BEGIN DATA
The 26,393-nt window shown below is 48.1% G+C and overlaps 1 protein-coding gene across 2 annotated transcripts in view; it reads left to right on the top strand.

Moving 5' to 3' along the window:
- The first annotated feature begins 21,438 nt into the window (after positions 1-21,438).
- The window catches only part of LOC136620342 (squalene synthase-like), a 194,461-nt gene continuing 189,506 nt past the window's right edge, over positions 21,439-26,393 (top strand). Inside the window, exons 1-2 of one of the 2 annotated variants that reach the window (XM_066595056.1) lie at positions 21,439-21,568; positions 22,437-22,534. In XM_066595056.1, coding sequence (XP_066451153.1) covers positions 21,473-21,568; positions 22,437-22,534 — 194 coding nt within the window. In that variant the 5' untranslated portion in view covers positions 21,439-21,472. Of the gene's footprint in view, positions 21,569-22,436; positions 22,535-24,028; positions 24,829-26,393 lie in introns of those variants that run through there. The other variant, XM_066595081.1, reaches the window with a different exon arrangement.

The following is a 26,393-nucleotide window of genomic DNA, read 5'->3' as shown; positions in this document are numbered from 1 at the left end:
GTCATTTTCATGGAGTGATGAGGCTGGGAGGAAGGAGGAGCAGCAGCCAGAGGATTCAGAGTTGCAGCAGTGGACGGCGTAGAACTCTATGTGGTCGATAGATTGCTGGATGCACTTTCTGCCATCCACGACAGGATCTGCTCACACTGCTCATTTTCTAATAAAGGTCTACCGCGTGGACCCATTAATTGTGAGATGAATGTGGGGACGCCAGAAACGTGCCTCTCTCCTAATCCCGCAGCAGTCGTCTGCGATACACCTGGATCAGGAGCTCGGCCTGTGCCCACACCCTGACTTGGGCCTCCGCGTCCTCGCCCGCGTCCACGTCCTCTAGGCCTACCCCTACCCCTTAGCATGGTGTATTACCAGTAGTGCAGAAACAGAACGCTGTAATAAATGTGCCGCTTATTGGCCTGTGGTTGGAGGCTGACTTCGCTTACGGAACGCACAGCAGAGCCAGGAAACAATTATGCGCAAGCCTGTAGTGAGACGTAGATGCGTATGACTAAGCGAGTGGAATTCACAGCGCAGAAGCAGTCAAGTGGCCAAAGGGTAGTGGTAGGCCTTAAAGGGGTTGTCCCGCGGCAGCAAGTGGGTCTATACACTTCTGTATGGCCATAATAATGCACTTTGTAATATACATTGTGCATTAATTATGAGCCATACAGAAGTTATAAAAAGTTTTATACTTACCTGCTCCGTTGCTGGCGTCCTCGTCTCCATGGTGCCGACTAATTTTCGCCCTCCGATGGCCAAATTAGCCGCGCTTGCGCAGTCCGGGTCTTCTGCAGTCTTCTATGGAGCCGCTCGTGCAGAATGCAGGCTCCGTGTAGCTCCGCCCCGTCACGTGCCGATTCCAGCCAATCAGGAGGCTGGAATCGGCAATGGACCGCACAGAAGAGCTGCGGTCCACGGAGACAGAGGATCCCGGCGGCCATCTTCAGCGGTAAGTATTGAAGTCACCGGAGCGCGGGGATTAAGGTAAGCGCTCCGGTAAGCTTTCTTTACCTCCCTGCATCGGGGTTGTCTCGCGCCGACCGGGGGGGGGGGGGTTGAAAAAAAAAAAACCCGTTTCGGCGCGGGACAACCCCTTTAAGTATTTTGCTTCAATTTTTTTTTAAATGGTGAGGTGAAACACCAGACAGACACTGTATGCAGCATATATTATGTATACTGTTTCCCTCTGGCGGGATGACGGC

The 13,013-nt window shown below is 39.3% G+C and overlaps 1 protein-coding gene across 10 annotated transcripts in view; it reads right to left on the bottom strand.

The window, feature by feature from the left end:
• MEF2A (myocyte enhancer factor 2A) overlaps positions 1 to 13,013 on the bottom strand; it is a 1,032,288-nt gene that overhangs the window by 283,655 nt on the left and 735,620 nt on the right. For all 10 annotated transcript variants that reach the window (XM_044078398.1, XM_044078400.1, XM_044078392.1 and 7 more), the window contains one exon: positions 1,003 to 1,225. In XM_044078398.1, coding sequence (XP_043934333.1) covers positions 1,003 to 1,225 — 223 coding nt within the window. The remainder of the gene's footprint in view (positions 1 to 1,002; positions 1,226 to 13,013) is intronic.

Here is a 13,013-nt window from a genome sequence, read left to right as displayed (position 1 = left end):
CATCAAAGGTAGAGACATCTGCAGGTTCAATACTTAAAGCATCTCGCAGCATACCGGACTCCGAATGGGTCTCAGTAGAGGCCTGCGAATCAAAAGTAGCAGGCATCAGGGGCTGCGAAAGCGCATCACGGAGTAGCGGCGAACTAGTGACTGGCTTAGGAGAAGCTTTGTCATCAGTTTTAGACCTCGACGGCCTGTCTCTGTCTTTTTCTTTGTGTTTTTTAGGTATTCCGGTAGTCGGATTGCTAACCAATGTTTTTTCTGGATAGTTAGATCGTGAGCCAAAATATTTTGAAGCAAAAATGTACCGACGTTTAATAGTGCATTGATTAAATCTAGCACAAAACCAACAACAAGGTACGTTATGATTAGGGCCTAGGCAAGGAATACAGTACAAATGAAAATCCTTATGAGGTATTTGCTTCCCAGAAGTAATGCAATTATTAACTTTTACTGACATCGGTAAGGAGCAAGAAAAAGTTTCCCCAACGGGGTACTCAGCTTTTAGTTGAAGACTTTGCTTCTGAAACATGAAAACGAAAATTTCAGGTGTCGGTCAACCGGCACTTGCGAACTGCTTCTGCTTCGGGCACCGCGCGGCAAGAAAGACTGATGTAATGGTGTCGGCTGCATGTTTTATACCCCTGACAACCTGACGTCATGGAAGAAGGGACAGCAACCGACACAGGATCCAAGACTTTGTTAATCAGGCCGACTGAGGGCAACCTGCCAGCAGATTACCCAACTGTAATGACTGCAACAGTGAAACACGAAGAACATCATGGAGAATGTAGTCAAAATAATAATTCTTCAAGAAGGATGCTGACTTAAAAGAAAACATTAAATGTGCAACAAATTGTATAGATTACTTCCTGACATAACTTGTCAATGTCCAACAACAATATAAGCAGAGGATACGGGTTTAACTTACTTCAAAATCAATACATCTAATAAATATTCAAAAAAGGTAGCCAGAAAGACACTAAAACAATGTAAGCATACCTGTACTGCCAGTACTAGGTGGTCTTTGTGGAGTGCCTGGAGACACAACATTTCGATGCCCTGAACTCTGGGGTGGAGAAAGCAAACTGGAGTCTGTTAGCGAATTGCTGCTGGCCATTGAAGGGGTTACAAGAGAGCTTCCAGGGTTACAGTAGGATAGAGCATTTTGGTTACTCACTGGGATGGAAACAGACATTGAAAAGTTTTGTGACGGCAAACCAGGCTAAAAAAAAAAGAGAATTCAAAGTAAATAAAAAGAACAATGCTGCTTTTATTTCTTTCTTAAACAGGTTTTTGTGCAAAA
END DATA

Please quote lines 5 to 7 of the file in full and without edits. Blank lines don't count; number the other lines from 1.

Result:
The following is a 26,393-nucleotide window of genomic DNA, read 5'->3' as shown; positions in this document are numbered from 1 at the left end:
GTCATTTTCATGGAGTGATGAGGCTGGGAGGAAGGAGGAGCAGCAGCCAGAGGATTCAGAGTTGCAGCAGTGGACGGCGTAGAACTCTATGTGGTCGATAGATTGCTGGATGCACTTTCTGCCATCCACGACAGGATCTGCTCACACTGCTCATTTTCTAATAAAGGTCTACCGCGTGGACCCATTAATTGTGAGATGAATGTGGGGACGCCAGAAACGTGCCTCTCTCCTAATCCCGCAGCAGTCGTCTGCGATACACCTGGATCAGGAGCTCGGCCTGTGCCCACACCCTGACTTGGGCCTCCGCGTCCTCGCCCGCGTCCACGTCCTCTAGGCCTACCCCTACCCCTTAGCATGGTGTATTACCAGTAGTGCAGAAACAGAACGCTGTAATAAATGTGCCGCTTATTGGCCTGTGGTTGGAGGCTGACTTCGCTTACGGAACGCACAGCAGAGCCAGGAAACAATTATGCGCAAGCCTGTAGTGAGACGTAGATGCGTATGACTAAGCGAGTGGAATTCACAGCGCAGAAGCAGTCAAGTGGCCAAAGGGTAGTGGTAGGCCTTAAAGGGGTTGTCCCGCGGCAGCAAGTGGGTCTATACACTTCTGTATGGCCATAATAATGCACTTTGTAATATACATTGTGCATTAATTATGAGCCATACAGAAGTTATAAAAAGTTTTATACTTACCTGCTCCGTTGCTGGCGTCCTCGTCTCCATGGTGCCGACTAATTTTCGCCCTCCGATGGCCAAATTAGCCGCGCTTGCGCAGTCCGGGTCTTCTGCAGTCTTCTATGGAGCCGCTCGTGCAGAATGCAGGCTCCGTGTAGCTCCGCCCCGTCACGTGCCGATTCCAGCCAATCAGGAGGCTGGAATCGGCAATGGACCGCACAGAAGAGCTGCGGTCCACGGAGACAGAGGATCCCGGCGGCCATCTTCAGCGGTAAGTATTGAAGTCACCGGAGCGCGGGGATTAAGGTAAGCGCTCCGGTAAGCTTTCTTTACCTCCCTGCATCGGGGTTGTCTCGCGCCGACCGGGGGGGGGGGGGTTGAAAAAAAAAAAACCCGTTTCGGCGCGGGACAACCCCTTTAAGTATTTTGCTTCAATTTTTTTTTAAATGGTGAGGTGAAACACCAGACAGACACTGTATGCAGCATATATTATGTATACTGTTTCCCTCTGGCGGGATGACGGC

The 13,013-nt window shown below is 39.3% G+C and overlaps 1 protein-coding gene across 10 annotated transcripts in view; it reads right to left on the bottom strand.